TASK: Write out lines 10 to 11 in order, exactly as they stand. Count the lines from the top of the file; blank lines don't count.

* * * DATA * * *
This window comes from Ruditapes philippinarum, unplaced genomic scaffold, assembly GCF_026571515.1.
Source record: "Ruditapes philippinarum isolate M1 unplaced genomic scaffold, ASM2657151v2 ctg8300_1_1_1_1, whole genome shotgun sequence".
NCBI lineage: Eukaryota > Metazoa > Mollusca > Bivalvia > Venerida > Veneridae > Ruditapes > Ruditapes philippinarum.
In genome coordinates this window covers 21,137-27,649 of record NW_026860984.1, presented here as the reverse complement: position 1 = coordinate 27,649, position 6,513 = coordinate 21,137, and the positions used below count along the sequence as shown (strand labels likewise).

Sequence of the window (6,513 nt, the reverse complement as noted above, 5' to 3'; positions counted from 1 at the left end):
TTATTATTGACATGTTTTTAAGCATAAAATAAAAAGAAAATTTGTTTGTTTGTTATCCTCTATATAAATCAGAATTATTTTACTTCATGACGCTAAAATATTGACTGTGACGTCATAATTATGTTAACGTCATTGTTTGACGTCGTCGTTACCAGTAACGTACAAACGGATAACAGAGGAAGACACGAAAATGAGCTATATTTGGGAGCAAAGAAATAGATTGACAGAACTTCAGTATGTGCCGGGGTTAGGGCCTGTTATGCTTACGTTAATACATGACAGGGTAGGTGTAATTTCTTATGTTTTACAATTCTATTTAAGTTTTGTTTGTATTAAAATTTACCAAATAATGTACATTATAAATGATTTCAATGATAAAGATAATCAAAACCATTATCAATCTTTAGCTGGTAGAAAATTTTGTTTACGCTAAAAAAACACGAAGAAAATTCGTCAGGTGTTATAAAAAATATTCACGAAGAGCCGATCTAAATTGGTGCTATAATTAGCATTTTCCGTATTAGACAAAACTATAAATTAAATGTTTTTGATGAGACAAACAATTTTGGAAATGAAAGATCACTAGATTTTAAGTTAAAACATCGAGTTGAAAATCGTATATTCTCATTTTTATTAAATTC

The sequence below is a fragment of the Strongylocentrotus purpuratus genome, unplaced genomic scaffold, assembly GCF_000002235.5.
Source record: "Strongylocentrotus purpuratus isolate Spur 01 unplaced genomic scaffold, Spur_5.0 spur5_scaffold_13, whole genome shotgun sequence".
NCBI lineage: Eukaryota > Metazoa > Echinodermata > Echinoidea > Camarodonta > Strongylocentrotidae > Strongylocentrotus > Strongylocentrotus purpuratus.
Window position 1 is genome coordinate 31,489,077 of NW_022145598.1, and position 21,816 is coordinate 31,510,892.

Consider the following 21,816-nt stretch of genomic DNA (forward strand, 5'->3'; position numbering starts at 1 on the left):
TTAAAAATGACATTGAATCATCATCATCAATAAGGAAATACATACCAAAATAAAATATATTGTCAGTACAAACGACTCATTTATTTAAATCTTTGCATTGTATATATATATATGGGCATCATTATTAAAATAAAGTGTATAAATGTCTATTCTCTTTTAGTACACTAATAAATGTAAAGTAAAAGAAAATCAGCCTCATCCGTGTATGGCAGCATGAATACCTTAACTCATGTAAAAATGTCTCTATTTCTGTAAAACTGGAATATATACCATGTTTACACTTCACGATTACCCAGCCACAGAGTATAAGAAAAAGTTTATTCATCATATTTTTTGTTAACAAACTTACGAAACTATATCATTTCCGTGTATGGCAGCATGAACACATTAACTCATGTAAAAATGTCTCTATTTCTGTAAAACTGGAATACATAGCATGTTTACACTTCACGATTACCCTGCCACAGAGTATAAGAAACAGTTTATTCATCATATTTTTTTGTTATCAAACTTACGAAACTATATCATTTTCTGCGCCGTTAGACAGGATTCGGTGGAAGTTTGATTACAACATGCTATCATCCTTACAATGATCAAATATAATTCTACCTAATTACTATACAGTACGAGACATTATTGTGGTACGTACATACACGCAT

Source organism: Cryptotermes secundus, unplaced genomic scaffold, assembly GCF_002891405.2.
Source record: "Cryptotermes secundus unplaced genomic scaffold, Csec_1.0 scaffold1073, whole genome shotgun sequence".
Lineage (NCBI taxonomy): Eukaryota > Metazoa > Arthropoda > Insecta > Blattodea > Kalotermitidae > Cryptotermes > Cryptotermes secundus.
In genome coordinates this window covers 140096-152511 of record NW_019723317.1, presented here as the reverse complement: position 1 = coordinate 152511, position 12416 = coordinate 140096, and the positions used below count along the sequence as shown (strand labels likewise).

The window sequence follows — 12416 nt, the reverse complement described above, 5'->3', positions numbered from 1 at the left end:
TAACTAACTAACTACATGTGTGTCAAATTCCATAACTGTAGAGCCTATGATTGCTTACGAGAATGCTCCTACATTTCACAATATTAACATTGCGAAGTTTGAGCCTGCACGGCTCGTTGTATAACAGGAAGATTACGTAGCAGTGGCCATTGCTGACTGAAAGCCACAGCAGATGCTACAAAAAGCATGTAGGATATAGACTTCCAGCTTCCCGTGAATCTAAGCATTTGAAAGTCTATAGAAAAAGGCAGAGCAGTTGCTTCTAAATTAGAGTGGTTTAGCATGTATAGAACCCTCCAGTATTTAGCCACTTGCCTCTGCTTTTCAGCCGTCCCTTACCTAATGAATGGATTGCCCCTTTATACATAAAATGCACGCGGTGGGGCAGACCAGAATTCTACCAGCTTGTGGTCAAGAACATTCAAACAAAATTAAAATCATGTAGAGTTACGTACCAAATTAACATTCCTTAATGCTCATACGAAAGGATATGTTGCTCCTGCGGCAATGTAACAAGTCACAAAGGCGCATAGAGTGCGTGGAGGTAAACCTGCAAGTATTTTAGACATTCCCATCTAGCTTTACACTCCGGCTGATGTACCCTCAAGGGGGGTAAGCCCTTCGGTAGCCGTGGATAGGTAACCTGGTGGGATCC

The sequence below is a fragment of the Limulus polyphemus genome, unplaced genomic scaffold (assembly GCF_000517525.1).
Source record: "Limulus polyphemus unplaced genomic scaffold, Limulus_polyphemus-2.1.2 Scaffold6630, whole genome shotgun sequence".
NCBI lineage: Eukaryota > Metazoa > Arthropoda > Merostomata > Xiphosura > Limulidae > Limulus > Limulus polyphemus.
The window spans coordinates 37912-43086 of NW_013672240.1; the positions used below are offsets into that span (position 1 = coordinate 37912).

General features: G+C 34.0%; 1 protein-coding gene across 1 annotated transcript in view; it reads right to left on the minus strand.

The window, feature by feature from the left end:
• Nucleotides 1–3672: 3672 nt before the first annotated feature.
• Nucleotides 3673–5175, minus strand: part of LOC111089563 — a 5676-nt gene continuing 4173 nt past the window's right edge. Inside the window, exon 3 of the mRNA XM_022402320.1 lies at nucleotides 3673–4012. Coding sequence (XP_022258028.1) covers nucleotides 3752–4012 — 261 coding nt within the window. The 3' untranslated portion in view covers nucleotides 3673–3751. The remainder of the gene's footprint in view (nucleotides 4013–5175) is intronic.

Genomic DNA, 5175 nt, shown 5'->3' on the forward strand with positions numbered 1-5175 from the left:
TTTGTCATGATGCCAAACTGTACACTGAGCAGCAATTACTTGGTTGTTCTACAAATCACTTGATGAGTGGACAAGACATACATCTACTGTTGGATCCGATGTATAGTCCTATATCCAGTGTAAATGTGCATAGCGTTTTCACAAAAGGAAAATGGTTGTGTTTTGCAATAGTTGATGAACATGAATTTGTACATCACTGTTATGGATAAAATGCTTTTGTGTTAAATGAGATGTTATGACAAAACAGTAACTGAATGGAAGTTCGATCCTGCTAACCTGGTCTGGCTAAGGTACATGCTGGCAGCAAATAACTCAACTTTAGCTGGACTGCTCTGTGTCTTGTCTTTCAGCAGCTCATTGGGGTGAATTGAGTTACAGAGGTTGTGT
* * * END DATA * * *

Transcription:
Window position 1 is genome coordinate 31,489,077 of NW_022145598.1, and position 21,816 is coordinate 31,510,892.

Consider the following 21,816-nt stretch of genomic DNA (forward strand, 5'->3'; position numbering starts at 1 on the left):